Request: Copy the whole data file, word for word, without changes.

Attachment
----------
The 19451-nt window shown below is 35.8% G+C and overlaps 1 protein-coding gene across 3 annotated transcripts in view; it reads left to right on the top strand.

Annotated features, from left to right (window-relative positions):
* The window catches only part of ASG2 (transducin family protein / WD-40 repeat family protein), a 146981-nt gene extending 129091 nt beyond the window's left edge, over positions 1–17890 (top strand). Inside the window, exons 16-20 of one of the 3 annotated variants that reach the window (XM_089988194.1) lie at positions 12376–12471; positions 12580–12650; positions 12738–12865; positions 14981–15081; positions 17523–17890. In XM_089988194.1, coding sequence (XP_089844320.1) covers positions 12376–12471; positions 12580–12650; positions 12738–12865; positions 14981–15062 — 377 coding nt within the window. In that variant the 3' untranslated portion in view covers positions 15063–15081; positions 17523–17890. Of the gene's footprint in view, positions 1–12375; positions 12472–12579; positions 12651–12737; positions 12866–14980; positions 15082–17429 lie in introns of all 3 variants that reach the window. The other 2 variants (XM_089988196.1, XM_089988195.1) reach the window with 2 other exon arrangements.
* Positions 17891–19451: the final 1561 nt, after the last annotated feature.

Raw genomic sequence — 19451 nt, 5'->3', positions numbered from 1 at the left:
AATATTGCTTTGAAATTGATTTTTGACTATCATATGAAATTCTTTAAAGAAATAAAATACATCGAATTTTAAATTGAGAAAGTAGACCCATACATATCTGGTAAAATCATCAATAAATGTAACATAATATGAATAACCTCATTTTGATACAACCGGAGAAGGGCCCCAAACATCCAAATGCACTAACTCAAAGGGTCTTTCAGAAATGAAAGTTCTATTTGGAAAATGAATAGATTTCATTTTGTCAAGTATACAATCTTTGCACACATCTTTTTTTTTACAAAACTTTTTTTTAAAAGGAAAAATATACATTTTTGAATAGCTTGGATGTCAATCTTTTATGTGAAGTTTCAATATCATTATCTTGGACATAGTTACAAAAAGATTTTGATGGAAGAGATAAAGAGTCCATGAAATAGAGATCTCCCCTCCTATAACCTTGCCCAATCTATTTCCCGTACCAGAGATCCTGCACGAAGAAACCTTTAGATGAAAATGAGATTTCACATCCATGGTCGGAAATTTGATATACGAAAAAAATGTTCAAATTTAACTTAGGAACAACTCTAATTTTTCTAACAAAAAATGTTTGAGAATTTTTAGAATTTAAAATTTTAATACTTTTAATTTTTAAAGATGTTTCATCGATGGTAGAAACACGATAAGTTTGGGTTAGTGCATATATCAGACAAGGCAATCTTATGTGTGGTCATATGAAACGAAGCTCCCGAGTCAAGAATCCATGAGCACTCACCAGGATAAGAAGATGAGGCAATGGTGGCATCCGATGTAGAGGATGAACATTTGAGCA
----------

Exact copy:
The 19451-nt window shown below is 35.8% G+C and overlaps 1 protein-coding gene across 3 annotated transcripts in view; it reads left to right on the top strand.

Annotated features, from left to right (window-relative positions):
* The window catches only part of ASG2 (transducin family protein / WD-40 repeat family protein), a 146981-nt gene extending 129091 nt beyond the window's left edge, over positions 1–17890 (top strand). Inside the window, exons 16-20 of one of the 3 annotated variants that reach the window (XM_089988194.1) lie at positions 12376–12471; positions 12580–12650; positions 12738–12865; positions 14981–15081; positions 17523–17890. In XM_089988194.1, coding sequence (XP_089844320.1) covers positions 12376–12471; positions 12580–12650; positions 12738–12865; positions 14981–15062 — 377 coding nt within the window. In that variant the 3' untranslated portion in view covers positions 15063–15081; positions 17523–17890. Of the gene's footprint in view, positions 1–12375; positions 12472–12579; positions 12651–12737; positions 12866–14980; positions 15082–17429 lie in introns of all 3 variants that reach the window. The other 2 variants (XM_089988196.1, XM_089988195.1) reach the window with 2 other exon arrangements.
* Positions 17891–19451: the final 1561 nt, after the last annotated feature.

Raw genomic sequence — 19451 nt, 5'->3', positions numbered from 1 at the left:
AATATTGCTTTGAAATTGATTTTTGACTATCATATGAAATTCTTTAAAGAAATAAAATACATCGAATTTTAAATTGAGAAAGTAGACCCATACATATCTGGTAAAATCATCAATAAATGTAACATAATATGAATAACCTCATTTTGATACAACCGGAGAAGGGCCCCAAACATCCAAATGCACTAACTCAAAGGGTCTTTCAGAAATGAAAGTTCTATTTGGAAAATGAATAGATTTCATTTTGTCAAGTATACAATCTTTGCACACATCTTTTTTTTTACAAAACTTTTTTTTAAAAGGAAAAATATACATTTTTGAATAGCTTGGATGTCAATCTTTTATGTGAAGTTTCAATATCATTATCTTGGACATAGTTACAAAAAGATTTTGATGGAAGAGATAAAGAGTCCATGAAATAGAGATCTCCCCTCCTATAACCTTGCCCAATCTATTTCCCGTACCAGAGATCCTGCACGAAGAAACCTTTAGATGAAAATGAGATTTCACATCCATGGTCGGAAATTTGATATACGAAAAAAATGTTCAAATTTAACTTAGGAACAACTCTAATTTTTCTAACAAAAAATGTTTGAGAATTTTTAGAATTTAAAATTTTAATACTTTTAATTTTTAAAGATGTTTCATCGATGGTAGAAACACGATAAGTTTGGGTTAGTGCATATATCAGACAAGGCAATCTTATGTGTGGTCATATGAAACGAAGCTCCCGAGTCAAGAATCCATGAGCACTCACCAGGATAAGAAGATGAGGCAATGGTGGCATCCGATGTAGAGGATGAACATTTGAGCA